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Posts Tagged ‘creative loafing’

Multi-Platform Journalism: An Interview with Dominick Brady

Dominick BradyFor journalists, the opportunities for diversifying your craft are increasing at a rapid pace. Multi-platform journalism is the name of the game, and no one knows this better than Atlanta-based journalist Dominick Brady. I recently had a chance to talk with Dominick about what he does, his perspective on journalism, and his future projects.

Maurice Cherry: Tell our 10,000 Words audience a little about what you do.

Dominick Brady: I’m an independent multi-platform journalist based in Atlanta, Georgia. Traffic reporting for Clear Channel radio is my day job but I also freelance quite a bit. My freelance work has focused primarily on arts and entertainment. I’ve worked in Internet radio as a features contributor for East Village Radio, an audio documentary series producer for Brooklyn Radio, as a blogger and audio features producer for CentricTV; a video features producer, blogger and contributing writer for Atlanta’s Creative Loafing and a features contributor for The Smoking Section. My passion is radio journalism. I’m a member of the Association of Independents in Radio, but I’ve found myself returning to writing for print and the web for the bulk of my freelance work.

MC: How do you think the current digital landscape affects how journalism and reporting works?

DB: I think it’s an exciting time. There are now more formats and mash-up possibilities available in the journalist’s tool box. I’m really interested in data visualization, data reporting and how they can Read more

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The Art of the Book Review

The Art of the Book ReviewStarting August 4, get paid to write reviews that will influence the publishing landscape! Taught by a Publishers Weekly book critic, you'll learn how to recommend a book to its audience, write reviews of varying lengths, tailor a review to a specific publication and more! You'll leave this course with two original reviews and a list of paying markets for book reviews. Register now! 

Independent Journalism: An Interview with Donovan X. Ramsey

Independent Journalist Donovan X. RamseyToday’s early-career journalists have more tools than ever at their disposal to create stories and report the news. Whether it’s audio, video, or even the classic long form journalism we know and love, being able to manage the current journalistic terrain while including digital resources is a must. Donovan X. Ramsey is one of several new faces in the world of journalism who are beginning to make their mark by combining the standards of traditional journalism with current technology to tell compelling stories. I had a chance to sit down with Donovan recently and discuss his thoughts on journalism and new media, and much more.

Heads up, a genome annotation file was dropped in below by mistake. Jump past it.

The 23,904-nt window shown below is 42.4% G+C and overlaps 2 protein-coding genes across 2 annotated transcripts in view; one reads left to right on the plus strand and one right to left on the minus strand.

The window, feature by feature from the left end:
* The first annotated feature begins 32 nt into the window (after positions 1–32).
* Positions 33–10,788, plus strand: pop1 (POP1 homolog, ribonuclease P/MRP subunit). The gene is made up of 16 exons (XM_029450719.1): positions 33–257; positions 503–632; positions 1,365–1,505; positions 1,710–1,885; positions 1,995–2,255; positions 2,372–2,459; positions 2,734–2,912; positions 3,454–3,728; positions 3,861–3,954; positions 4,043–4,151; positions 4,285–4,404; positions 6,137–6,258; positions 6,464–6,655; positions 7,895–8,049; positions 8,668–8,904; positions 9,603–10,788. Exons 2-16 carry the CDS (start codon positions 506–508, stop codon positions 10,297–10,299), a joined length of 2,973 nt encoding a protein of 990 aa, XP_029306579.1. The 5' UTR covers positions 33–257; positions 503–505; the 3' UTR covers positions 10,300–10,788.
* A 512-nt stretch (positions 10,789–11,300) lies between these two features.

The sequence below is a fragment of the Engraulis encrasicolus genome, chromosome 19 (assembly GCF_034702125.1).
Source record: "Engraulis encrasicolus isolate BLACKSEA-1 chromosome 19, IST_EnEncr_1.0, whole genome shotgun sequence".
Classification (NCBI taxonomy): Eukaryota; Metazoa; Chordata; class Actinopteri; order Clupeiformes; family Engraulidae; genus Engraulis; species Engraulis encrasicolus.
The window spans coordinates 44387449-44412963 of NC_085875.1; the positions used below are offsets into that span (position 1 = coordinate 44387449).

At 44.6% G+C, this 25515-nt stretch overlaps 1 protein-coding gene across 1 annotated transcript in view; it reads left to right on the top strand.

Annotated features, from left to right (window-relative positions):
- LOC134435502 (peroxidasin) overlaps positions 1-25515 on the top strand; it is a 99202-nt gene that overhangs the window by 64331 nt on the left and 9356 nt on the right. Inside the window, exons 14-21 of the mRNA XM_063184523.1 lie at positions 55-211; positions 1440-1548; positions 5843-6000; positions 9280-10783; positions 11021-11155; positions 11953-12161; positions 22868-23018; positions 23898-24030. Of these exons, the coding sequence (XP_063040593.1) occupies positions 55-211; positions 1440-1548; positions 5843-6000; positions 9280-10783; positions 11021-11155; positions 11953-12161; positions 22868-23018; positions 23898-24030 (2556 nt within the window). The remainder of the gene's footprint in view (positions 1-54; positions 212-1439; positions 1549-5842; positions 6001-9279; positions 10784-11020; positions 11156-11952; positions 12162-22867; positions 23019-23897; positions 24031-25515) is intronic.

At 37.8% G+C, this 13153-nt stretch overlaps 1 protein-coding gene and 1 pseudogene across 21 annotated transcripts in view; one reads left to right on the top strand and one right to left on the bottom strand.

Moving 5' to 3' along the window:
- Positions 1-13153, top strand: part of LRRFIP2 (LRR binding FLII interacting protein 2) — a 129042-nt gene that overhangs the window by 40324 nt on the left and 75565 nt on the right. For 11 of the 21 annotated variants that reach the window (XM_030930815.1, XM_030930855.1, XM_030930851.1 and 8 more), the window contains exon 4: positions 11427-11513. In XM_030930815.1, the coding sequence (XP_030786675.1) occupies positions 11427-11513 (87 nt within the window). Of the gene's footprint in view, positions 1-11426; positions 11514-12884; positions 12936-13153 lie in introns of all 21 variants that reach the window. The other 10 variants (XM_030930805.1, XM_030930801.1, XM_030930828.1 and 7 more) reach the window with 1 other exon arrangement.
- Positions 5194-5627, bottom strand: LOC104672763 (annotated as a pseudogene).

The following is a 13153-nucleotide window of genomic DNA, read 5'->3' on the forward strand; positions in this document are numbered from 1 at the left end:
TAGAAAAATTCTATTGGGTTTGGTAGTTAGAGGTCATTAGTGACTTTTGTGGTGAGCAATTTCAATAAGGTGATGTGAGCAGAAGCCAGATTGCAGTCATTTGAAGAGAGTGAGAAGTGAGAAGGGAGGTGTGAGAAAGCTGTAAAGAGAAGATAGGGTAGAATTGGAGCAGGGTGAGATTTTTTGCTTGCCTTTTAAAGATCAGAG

Maurice Cherry: Tell our 10,000 Words audience a little about what you do.

Donovan X. Ramsey: I’m an independent journalist but like many young professionals, I’m also freelancing wherever my skills take me. With the journalism industry still scraping to find a viable business model, many of us looking to break into the industry are applying our skills to some unconventional work. Aside from contributing to outlets like The Atlanta Post, TheFreshXpress, Creative Loafing Atlanta and The Next Great Generation, I have coordinated press and marketing for a number of non-profit organizations. This coming fall, I will be pursuing master’s work at the Columbia University Graduate School of Journalism with a specialization in magazine journalism. My passion is for long-form writing. I think sound, ethical journalism can change the world so I’m headed to the center of it all in hopes of doing so.

MC: How do you think the current digital landscape affects how journalism and reporting works?

DXR: I wrote a piece for my blog about the future of journalism recently titled “Beyond The Facts, Ma’am”. No one has a crystal ball on this issue, but I certainly do not think that traditional journalism is a dying industry. It has just changed with the times, and given time, it will continue to change. Reports have shown that more people are getting their news from the Internet in lieu of newspapers and radio.  That makes sense to me. The Internet is a very agile medium, so I’d venture to say that reporters cannot possibly get in front of outlets like Twitter in the race to get the story first. We can see that with the case of Osama bin Laden’s death. What journalists can do is get it right and tell the story the best.  Quality is what we are best at and the need for quality is now more pressing than ever.

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